Why a new code-review tool in the first place? We are certainly not the first in the market. When working on projects, we prefer tools that are as light as possible, adding minimal overhead to the process. We usually have small teams, and we couldn’t find a tool that would meet our needs; the existing ones were either too heavy, or didn’t fit our style of work. Plus we have a couple of unique features, such as code-likes, to-do list of commits left to review and a to-do list of followups to the changes we made.
Hence Codebrag was first of all meant for ourselves. One of our main differentiators when creating software is an emphasis on code quality and value: and this means testing, good communication and code reviews. Codebrag helps us to achieve that, not only in the finding bugs part, but also by spreading the knowledge about the design and implemented features.
Why per-commit? That’s the most controversial choice among developers. Some prefer to review changes commit-by-commit, some prefer to view squashed commits (or even whole branches). It would be best to have both in Codebrag of course, but we had to start with one. I think that per-commit is the better default. When reviewing a larger set of commits, chances are, that the changes will include a refactor-commit, which touches a lot of code, but doesn’t really introduce a lot of new logic. Or that you’ll get an overwhelming amount of changes in a lot of layers, which will be hard to grasp. All of that can make it hard to notice the ”core”, most important changes.
Reviewing changes commit-by-commit gives you a chance to read them step-by-step, following the implementation order. You also get the additional value in the form of the commit message, which helps to understand what’s the scope of the changes in the commit.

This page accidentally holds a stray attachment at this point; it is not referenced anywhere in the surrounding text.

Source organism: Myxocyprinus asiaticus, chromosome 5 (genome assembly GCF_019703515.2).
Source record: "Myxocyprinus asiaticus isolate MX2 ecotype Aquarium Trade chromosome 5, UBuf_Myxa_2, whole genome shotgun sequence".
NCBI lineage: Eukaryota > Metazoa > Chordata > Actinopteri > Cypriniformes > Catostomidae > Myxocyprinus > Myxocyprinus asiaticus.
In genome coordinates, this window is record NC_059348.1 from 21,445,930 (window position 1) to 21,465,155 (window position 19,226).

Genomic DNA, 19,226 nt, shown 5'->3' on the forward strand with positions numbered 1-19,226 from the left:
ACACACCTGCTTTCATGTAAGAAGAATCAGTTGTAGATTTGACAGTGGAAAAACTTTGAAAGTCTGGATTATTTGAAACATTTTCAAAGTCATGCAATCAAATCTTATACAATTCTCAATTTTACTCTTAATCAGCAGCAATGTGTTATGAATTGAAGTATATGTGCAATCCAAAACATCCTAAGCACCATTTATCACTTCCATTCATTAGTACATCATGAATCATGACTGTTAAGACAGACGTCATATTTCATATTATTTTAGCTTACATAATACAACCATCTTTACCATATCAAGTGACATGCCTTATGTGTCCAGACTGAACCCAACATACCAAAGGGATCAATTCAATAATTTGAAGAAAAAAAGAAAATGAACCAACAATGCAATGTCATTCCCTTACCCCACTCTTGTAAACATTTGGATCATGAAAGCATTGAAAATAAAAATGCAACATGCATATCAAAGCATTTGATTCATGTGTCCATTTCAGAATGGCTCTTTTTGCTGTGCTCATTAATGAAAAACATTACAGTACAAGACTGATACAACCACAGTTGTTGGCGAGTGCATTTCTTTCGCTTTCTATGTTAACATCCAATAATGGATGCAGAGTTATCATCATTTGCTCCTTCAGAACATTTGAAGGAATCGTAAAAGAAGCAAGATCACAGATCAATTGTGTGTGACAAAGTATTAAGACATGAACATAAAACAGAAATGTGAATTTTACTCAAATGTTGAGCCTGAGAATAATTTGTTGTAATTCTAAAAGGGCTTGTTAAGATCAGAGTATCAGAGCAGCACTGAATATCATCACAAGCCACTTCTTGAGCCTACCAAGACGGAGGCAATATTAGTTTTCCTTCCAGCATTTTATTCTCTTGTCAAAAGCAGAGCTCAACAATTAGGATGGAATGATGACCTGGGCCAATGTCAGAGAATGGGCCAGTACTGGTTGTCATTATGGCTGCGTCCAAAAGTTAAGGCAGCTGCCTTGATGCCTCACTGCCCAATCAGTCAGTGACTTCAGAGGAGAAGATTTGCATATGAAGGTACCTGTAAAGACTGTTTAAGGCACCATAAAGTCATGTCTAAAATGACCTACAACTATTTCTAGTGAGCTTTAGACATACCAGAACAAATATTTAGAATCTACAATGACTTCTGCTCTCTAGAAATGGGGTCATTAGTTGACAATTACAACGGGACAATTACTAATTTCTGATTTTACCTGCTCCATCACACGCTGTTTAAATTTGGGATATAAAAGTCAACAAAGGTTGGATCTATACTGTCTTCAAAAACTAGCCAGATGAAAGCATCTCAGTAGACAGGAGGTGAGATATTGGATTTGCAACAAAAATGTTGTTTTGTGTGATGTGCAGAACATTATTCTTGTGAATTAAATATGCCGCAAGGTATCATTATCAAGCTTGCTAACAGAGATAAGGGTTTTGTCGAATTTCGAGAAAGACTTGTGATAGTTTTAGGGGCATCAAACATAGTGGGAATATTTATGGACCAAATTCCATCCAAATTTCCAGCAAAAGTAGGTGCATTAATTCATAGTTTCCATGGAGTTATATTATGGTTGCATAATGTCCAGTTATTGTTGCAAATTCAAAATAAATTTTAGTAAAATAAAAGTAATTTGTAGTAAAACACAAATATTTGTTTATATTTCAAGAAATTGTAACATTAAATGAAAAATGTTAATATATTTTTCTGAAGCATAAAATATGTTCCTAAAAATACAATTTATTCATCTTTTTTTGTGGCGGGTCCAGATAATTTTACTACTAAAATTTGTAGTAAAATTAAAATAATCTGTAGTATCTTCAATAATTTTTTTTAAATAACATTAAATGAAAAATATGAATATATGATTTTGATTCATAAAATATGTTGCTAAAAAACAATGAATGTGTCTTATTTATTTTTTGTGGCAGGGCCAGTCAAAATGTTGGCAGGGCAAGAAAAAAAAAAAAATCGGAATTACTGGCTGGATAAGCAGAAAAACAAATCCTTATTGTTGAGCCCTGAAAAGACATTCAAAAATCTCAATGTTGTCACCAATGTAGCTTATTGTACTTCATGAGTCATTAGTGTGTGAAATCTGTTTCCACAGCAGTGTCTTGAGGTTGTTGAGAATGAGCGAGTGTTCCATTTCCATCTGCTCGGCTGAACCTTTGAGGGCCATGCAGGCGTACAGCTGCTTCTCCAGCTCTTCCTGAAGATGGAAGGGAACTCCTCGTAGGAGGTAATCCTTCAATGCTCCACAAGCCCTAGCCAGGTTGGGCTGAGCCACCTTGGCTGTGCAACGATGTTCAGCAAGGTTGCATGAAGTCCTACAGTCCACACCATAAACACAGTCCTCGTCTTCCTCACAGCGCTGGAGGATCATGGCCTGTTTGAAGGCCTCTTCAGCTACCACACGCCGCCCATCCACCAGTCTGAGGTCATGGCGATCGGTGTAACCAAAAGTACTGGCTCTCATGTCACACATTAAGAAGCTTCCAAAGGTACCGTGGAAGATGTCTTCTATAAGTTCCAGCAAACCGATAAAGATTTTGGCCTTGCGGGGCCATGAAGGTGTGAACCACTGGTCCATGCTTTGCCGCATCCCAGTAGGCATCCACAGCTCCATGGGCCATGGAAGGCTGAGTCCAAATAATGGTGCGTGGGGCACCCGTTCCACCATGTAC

As I said, per-commit is not always the better chance, and I suppose Codebrag will get squashed commits support in the future, but my experiences from such review style are very positive.
Aren’t pull requests better? Pull requests work great in some projects, especially open-source ones. But they certainly are not a silver bullet. Implementing a feature first, and then creating a pull requests, can result in a long feedback cycle. On the other hand, reviewing a feature as it is implemented, provides a short feedback loop. And in fact Codebrag and pull requests aren’t exclusive.
Why post-commit? We prefer optimistic locking instead of pessimistic locking. In a majority of cases there isn’t a need to rollback changes because the design is flawed or needs re-implementing. We also don’t want to block each other by waiting for a review. Hence removing the synchronisation point (between reviewers and the commiter) streamlines the development. And besides, we usually review features as they are built, so before a feature is finished (see above).
Work on Codebrag definitely doesn’t stop here. Support for multiple repositories, pull-request like collaboration, and many other features is ahead. The exact order of implementing them is depending only on the feedback from you, our users – so let us know what you’d need.
Not sure if Codebrag is for you? Well, you don’t risk much to try it out. The worst that can happen is that you’ll review a couple of commits :).